He Chose The Nails - Pt. 2
- 2000 31 Jul
Click to hear a clip from "I Missed The Signs" by Kim Hill
I was pondering this thought when the salesperson asked me some questions. Questions for which I had no answer. "What kind of purse would your wife like?" My blank look told her I was clueless, so she began listing the options: "Handbag? Shoulder bag? Glove bag? Backpack? Shoulder pack? Change purse?"
Dizzied by the options, I had to sit down and put my head between my knees lest I faint. Didn't stop her. Leaning over me, she continued, "Moneybag? Tote bag? Pocketbook? Satchel?"
"Satchel?" I perked up at the sound of a familiar word. Satchel Paige pitched in the major leagues. This must be the answer. I straightened my shoulders and said proudly, "Satchel."
Click to hear a clip from "Thread Of Scarlet" by Wes King
Apparently she didn't like my answer. She began to curse at me in a foreign language. Forgive me for relating her vulgarity, but she was very crude. I didn't understand all she said, but I do know she called me a "Dooney Bird" and threatened to "brighten" me with a spade that belonged to someone named Kate. When she laid claim to "our mawny," I put my hand over the wallet in my hip pocket and defied, "No, it's my money." That was enough. I got out of there as fast as I could. But as I left the room, I gave her a bit of her own medicine. "Este Lauder!" I shouted and ran as fast as I could.
Oh, the things we do to give gifts to those we love.
But we don't mind, do we? We would do it all again. Fact is, we do it all again. Every Christmas, every birthday, every so often we find ourselves in foreign territory. Grownups are in toy stores. Dads are in teen stores. Wives are in the hunting department, and husbands are in the purse department.
Click to hear a clip from "The Lamb That Was Slain" by the Oak Hills Choir - soloist, Jennifer Langford
Not only do we enter unusual places, we do unusual things. We assemble bicycles at midnight. We hide the new tires with mag wheels under the stairs. One fellow I heard about rented a movie theater so he and his wife could see their wedding pictures on their anniversary.
And we'd do it all again. Having pressed the grapes of service, we drink life's sweetest wine-the wine of giving. We are at our best when we are giving. In fact, we are most like God when we are giving.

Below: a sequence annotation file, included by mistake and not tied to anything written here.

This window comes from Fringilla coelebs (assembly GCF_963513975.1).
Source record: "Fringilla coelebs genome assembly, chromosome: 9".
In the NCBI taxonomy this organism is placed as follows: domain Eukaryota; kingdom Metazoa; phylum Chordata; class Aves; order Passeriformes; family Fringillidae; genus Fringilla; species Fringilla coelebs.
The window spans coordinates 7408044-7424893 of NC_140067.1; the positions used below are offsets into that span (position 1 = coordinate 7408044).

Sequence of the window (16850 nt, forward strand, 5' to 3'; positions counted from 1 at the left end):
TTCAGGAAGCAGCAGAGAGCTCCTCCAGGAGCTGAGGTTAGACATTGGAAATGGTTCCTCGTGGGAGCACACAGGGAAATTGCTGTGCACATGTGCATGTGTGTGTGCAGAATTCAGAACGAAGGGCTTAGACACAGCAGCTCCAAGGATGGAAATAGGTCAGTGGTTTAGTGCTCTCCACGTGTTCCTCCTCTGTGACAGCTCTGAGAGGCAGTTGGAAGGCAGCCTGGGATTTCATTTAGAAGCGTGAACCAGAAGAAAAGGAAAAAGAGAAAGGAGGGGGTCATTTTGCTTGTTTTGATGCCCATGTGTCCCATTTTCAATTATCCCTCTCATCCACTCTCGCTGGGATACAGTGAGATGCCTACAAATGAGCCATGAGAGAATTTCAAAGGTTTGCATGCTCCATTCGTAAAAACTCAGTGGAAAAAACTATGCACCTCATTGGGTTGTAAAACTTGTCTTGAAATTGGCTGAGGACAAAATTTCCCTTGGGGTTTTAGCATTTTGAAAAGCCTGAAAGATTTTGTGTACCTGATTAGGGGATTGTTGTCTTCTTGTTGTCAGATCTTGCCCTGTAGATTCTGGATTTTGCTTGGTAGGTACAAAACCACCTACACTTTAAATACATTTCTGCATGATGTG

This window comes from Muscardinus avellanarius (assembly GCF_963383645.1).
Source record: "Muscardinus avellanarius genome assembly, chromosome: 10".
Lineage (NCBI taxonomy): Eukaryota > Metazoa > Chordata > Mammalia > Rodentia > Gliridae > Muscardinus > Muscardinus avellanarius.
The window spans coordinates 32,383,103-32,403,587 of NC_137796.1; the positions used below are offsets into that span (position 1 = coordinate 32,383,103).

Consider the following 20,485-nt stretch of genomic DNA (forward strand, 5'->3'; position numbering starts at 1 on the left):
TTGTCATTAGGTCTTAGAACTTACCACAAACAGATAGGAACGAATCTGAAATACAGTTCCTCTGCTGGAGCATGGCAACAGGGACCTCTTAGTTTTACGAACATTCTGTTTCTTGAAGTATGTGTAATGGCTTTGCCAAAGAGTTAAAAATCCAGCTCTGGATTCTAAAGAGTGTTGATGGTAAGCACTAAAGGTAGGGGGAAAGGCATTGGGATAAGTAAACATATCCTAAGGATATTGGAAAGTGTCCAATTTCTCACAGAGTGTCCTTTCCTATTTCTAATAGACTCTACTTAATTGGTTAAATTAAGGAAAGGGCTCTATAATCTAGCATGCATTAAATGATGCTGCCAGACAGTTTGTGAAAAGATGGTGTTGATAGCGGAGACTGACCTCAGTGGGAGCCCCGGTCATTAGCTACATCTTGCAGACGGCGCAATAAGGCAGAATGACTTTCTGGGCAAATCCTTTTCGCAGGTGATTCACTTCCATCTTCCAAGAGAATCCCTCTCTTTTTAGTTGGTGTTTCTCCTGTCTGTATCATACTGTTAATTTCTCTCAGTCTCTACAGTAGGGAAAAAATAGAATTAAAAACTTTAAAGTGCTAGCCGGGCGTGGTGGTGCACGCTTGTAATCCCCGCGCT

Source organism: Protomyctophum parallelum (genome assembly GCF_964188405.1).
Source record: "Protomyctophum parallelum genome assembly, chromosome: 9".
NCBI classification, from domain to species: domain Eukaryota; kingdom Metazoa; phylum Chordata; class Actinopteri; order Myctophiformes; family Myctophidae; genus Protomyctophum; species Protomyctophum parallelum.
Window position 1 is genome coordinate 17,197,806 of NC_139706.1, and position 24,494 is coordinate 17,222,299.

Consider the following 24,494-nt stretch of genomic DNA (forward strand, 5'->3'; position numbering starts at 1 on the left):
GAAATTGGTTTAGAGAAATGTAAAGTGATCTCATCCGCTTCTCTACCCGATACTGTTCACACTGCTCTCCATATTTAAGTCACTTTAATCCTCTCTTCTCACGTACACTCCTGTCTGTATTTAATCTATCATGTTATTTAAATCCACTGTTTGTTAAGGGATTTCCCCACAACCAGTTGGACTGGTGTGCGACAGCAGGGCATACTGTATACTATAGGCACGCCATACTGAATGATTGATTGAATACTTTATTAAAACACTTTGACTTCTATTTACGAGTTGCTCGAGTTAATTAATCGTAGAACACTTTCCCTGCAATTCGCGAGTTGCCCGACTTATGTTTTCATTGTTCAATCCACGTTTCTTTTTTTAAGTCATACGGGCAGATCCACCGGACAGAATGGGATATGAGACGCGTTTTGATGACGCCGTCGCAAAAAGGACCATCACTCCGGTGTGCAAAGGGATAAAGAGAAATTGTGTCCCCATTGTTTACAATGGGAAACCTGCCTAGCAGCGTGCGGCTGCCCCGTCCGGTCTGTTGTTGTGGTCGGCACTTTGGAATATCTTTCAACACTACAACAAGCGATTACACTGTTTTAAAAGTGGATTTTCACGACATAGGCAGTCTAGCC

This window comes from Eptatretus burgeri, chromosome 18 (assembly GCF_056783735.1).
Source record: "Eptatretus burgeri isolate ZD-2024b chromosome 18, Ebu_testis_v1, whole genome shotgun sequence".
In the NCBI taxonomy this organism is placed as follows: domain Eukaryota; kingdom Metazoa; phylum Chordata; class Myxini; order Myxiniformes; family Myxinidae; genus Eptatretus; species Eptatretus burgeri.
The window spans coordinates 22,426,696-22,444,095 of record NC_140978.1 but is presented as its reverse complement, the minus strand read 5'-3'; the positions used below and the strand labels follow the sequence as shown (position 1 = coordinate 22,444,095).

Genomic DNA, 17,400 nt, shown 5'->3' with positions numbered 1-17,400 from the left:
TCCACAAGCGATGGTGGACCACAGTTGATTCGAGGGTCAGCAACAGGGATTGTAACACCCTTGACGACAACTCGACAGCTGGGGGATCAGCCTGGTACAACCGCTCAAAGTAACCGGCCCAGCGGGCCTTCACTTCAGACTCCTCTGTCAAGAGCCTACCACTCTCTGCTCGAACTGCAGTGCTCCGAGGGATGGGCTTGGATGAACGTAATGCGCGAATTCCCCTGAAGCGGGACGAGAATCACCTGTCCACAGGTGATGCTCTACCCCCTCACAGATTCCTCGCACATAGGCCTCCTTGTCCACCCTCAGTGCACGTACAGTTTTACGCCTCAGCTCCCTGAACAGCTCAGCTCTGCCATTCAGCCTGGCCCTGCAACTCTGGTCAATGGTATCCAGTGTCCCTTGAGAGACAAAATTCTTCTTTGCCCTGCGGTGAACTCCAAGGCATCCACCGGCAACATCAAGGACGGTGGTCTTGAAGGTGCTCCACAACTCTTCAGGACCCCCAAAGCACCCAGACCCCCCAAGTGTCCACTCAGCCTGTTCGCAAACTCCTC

Have you ever wondered why God gives so much? We could exist on far less. He could have left the world flat and gray; we wouldn't have known the difference. But he didn't.
He splashed orange in the sunrise
and cast the sky in blue.
And if you love to see geese as they gather,
chances are you'll see that too.
Did he have to make the squirrel's tail furry?
Was he obliged to make the birds sing?
And the funny way that chickens scurry
or the majesty of thunder when it rings?
Why give a flower fragrance? Why give food its taste?
Could it be
he loves to see
that look upon your face?
Click to hear a clip from "Worthy Is The Lamb" by Twila Paris
If we give gifts to show our love, how much more would he? If we-speckled with foibles and greed-love to give gifts, how much more does God, pure and perfect God, enjoy giving gifts to us? Jesus asked, "If you hardhearted, sinful men know how to give good gifts to your children, won't your Father in heaven even more certainly give good gifts to those who ask him for them?" (Matt. 7:11 tlb).
God's gifts shed light on God's heart, God's good and generous heart. Jesus' brother James tells us: "Every desirable and beneficial gift comes out of heaven. The gifts are rivers of light cascading down from the Father of Light" (James 1:17 msg). Every gift reveals God's love . . . but no gift reveals his love more than the gifts of the cross. They came, not wrapped in paper, but in passion. Not placed around a tree, but a cross. And not covered with ribbons, but sprinkled with blood.
The gifts of the cross.
Much has been said about the gift of the cross itself, but what of the other gifts? What of the nails, the crown of thorns? The garments taken by the soldiers. The garments given for the burial. Have you taken time to open these gifts?
Click to hear a clip from "These Hands" by Jeff Deyo of Sonicflood
He didn't have to give them, you know. The only act, the only required act for our salvation was the shedding of blood, yet he did much more. So much more. Search the scene of the cross, and what do you find?
A wine-soaked sponge.
Two crosses beside Christ.
Divine gifts intended to stir that moment, that split second when your face will brighten, your eyes will widen, and God will hear you whisper, "You did this for me?"
The diadem of pain
which sliced your gentle face,
three spikes piercing flesh and wood
to hold you in your place.
The need for blood I understand.
Your sacrifice I embrace.
But the bitter sponge, the cutting spear,
the spit upon your face?
Did it have to be a cross?
Did not a kinder death exist
than six hours hanging between life and death,
all spurred by a betrayer's kiss?
"Oh, Father," you pose,
heart-stilled at what could be,
"I'm sorry to ask, but I long to know,
did you do this for me?"
Dare we pray such a prayer? Dare we think such thoughts? Could it be that the hill of the cross is rich with God's gifts? Let's examine them, shall we? Let's unwrap these gifts of grace as if-or perhaps, indeed-for the first time. And as you touch them-as you feel the timber of the cross and trace the braid of the crown and finger the point of the spike-pause and listen. Perchance you will hear him whisper:
"I did it just for you."